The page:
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Old 16th November 2011, 10:05 AM
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Default Drinking water from sewage: less bacteria, more resistance genes

Even the Cleanest Wastewater Contributes to More 'Super Bacteria'

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ScienceDaily (Nov. 14, 2011) A new University of Minnesota study reveals that treated municipal wastewater -- even wastewater treated by the highest-quality treatment technology -- can result in significant quantities of antibiotic-resistant bacteria, often referred to as "superbacteria," in surface waters.
The study also suggests that standard wastewater treatment technologies probably release far greater quantities of antibiotic-resistant genes used by bacteria, but this likely goes unnoticed because background levels of bacteria are normally much higher than in the water studied in this research.
The new study is led by civil engineering associate professor Timothy LaPara in the University of Minnesota, Twin Cities College of Science and Engineering. The study is published in the most recent issue of Environmental Science and Technology, a journal of the American Chemical Society. The research was part of a unique class project in a graduate-level civil engineering class at the University of Minnesota focused on environmental microbiology.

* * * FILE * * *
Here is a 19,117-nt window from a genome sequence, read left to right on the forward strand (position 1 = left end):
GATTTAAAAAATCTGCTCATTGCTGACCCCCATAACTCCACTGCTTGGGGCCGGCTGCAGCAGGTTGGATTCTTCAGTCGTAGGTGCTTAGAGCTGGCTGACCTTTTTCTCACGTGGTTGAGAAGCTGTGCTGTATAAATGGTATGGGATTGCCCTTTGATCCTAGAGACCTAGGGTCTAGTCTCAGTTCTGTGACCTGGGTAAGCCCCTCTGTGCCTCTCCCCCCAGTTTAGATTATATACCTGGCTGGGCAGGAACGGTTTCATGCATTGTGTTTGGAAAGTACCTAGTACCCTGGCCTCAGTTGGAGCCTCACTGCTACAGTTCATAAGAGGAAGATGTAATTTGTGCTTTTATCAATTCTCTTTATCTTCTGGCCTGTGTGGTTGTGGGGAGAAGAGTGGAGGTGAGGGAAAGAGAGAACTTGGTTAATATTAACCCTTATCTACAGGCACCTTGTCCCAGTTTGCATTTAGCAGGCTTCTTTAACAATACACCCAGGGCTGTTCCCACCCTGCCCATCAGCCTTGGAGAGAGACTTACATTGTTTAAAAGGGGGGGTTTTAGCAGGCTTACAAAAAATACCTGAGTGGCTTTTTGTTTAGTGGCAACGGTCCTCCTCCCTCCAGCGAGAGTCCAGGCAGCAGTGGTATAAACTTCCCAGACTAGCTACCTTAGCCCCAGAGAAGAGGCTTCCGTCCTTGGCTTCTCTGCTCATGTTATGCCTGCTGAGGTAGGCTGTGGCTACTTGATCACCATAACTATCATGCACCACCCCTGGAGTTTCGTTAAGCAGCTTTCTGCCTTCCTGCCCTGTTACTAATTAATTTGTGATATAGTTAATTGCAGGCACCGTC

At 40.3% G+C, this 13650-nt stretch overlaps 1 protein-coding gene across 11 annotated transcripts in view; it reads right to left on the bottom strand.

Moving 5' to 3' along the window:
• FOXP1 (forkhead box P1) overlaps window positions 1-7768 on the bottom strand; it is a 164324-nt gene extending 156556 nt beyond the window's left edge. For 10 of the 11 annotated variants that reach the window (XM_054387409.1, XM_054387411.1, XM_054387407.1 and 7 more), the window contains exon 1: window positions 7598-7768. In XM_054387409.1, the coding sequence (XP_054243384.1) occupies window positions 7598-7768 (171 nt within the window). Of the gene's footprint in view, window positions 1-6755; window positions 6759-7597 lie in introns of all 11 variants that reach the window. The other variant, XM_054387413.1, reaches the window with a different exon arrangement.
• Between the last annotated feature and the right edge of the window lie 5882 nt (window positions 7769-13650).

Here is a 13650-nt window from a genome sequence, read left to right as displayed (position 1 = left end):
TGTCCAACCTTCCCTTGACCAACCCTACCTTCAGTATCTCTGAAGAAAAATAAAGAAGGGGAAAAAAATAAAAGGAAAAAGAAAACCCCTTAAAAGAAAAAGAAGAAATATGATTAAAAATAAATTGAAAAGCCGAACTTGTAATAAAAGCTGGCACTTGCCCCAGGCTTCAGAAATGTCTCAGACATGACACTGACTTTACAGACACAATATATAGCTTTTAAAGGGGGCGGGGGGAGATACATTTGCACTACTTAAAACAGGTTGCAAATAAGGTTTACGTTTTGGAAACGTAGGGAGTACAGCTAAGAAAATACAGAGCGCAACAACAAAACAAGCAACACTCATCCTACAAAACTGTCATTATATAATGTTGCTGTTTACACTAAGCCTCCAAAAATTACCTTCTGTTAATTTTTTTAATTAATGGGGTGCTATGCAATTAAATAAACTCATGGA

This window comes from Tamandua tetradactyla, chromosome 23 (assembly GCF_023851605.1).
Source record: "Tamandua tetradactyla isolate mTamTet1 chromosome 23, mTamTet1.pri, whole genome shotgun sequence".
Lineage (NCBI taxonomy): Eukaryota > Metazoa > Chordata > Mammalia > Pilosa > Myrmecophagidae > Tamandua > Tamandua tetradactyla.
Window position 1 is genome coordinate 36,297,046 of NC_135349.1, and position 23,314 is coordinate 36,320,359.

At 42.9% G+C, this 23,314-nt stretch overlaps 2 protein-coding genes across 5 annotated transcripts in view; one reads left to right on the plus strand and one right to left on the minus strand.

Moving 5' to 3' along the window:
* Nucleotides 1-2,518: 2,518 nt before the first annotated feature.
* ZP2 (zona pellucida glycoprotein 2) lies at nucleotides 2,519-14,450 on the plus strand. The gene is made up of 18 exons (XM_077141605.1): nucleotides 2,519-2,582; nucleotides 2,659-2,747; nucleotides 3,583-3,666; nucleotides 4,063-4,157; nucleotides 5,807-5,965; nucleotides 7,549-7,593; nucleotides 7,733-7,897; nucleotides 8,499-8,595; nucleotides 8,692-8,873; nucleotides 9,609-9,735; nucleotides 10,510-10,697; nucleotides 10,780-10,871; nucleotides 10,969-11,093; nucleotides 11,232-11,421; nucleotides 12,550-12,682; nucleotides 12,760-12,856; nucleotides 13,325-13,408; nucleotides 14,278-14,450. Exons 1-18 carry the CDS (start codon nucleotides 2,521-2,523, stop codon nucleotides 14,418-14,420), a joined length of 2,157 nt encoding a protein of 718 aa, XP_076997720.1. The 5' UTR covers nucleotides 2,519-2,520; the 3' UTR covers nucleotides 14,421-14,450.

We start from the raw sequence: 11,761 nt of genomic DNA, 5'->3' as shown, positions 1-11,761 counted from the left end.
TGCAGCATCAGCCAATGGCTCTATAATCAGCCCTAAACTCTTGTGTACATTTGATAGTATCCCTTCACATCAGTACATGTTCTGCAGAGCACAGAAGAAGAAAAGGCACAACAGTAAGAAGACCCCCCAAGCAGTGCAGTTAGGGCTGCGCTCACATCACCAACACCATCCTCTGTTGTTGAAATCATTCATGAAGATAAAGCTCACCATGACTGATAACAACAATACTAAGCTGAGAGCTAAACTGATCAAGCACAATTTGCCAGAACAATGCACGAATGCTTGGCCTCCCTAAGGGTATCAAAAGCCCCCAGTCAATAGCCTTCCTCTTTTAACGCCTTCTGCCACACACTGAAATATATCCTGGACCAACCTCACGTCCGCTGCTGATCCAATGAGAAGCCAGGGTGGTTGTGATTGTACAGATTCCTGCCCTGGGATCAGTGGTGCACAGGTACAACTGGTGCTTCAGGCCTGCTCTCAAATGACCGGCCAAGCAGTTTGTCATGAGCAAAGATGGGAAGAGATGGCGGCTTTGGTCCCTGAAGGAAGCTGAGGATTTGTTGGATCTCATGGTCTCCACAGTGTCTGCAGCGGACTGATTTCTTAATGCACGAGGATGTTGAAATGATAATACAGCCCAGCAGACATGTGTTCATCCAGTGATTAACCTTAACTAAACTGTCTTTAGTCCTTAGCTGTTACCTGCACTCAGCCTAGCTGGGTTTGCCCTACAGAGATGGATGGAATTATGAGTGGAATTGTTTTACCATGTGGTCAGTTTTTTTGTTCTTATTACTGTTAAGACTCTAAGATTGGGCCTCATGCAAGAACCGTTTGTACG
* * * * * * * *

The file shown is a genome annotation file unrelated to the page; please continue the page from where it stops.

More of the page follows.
Antibiotics are used to treat numerous bacterial infections, but the ever-increasing presence of antibiotic-resistant bacteria has raised substantial concern about the future effectiveness of antibiotics. In response, there has been increasing focus on environmental reservoirs of antibiotic resistance over the past several years. Antibiotic use in agriculture has been heavily scrutinized, while the role of treated municipal wastewater has received little attention as a reservoir of resistance.